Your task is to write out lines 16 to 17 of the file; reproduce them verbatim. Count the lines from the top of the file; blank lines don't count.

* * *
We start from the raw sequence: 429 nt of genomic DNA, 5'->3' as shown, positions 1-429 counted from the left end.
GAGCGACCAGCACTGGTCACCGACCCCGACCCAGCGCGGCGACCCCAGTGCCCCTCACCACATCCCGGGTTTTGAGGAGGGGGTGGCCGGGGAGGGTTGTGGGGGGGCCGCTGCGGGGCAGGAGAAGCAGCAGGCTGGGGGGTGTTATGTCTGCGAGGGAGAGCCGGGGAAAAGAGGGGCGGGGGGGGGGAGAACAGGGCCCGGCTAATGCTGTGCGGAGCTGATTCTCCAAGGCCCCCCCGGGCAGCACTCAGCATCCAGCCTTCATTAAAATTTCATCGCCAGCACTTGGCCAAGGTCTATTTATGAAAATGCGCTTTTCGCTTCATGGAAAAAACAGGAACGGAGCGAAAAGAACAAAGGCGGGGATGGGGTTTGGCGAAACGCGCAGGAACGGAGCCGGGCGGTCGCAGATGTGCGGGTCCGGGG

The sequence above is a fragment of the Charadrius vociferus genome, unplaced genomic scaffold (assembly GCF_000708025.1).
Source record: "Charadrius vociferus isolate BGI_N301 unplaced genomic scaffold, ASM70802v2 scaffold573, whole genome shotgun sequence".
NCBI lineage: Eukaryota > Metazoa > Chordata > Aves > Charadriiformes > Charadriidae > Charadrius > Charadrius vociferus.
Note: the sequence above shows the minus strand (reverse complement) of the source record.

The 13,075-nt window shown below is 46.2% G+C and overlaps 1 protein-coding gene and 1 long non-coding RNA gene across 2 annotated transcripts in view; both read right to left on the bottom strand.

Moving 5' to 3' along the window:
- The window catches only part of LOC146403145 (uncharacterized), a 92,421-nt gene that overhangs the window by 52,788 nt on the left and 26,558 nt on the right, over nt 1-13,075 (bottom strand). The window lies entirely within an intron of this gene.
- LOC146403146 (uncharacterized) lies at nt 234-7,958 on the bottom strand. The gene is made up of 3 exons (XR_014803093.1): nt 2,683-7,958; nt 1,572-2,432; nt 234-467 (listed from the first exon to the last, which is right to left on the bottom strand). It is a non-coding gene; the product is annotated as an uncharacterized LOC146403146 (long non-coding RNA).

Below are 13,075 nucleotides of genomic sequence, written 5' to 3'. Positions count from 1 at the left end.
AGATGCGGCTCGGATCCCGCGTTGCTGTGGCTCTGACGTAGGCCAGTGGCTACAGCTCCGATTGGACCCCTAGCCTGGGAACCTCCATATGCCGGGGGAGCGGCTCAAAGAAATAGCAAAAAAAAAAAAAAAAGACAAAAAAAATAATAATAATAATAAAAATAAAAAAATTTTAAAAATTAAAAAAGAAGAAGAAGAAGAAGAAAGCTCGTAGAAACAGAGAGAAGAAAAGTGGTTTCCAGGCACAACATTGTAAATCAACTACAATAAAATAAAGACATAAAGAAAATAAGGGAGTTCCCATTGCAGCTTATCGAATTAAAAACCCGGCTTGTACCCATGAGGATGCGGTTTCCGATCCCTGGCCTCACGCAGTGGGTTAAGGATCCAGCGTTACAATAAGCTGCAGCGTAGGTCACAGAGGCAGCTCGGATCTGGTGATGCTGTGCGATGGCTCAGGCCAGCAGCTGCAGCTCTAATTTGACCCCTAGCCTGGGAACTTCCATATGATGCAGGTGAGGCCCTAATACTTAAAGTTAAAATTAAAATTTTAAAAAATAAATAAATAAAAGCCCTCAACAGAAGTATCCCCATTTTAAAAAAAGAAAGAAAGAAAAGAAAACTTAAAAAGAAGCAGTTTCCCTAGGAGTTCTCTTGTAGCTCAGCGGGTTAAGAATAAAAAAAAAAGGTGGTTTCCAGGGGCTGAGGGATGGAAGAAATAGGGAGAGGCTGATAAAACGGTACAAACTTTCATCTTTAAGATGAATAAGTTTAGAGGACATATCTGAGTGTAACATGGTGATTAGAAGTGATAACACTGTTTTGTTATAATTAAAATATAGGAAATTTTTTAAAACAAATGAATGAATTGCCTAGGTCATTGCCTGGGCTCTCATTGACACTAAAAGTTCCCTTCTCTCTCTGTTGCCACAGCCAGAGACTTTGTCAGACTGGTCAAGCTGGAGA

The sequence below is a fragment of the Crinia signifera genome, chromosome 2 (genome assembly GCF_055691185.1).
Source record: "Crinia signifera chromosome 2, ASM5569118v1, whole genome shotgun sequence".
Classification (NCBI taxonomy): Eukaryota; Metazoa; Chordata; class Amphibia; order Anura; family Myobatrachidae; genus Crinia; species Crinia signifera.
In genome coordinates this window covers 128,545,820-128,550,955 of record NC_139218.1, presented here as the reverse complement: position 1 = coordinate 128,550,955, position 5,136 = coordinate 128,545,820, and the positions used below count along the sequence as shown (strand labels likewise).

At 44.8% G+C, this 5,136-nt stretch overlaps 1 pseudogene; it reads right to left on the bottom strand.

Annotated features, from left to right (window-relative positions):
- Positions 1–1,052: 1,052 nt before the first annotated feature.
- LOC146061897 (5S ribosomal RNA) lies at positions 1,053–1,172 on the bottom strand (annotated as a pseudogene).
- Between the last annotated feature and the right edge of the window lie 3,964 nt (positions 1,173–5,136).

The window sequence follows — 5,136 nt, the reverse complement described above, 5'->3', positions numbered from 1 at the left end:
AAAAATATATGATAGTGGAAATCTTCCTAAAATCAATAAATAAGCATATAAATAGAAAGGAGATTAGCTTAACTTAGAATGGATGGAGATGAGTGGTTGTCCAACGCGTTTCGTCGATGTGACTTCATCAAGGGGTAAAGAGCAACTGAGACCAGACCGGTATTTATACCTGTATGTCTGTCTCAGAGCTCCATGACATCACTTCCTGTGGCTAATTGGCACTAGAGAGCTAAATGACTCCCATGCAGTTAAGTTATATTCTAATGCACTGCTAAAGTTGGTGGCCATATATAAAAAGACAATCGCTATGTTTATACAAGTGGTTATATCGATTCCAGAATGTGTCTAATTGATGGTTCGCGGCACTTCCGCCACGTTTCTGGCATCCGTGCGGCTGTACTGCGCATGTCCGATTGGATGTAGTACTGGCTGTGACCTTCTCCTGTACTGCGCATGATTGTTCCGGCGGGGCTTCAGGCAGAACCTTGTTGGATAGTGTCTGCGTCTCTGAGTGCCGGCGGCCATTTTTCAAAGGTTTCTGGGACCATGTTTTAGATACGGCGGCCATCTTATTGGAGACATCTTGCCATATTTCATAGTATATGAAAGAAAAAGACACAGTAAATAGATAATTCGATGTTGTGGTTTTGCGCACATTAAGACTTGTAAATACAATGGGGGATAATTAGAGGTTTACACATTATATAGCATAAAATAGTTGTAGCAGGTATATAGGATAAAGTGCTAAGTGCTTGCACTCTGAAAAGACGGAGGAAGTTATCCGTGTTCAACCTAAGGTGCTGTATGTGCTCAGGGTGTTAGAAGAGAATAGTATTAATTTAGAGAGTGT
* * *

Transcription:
In genome coordinates this window covers 128,545,820-128,550,955 of record NC_139218.1, presented here as the reverse complement: position 1 = coordinate 128,550,955, position 5,136 = coordinate 128,545,820, and the positions used below count along the sequence as shown (strand labels likewise).

At 44.8% G+C, this 5,136-nt stretch overlaps 1 pseudogene; it reads right to left on the bottom strand.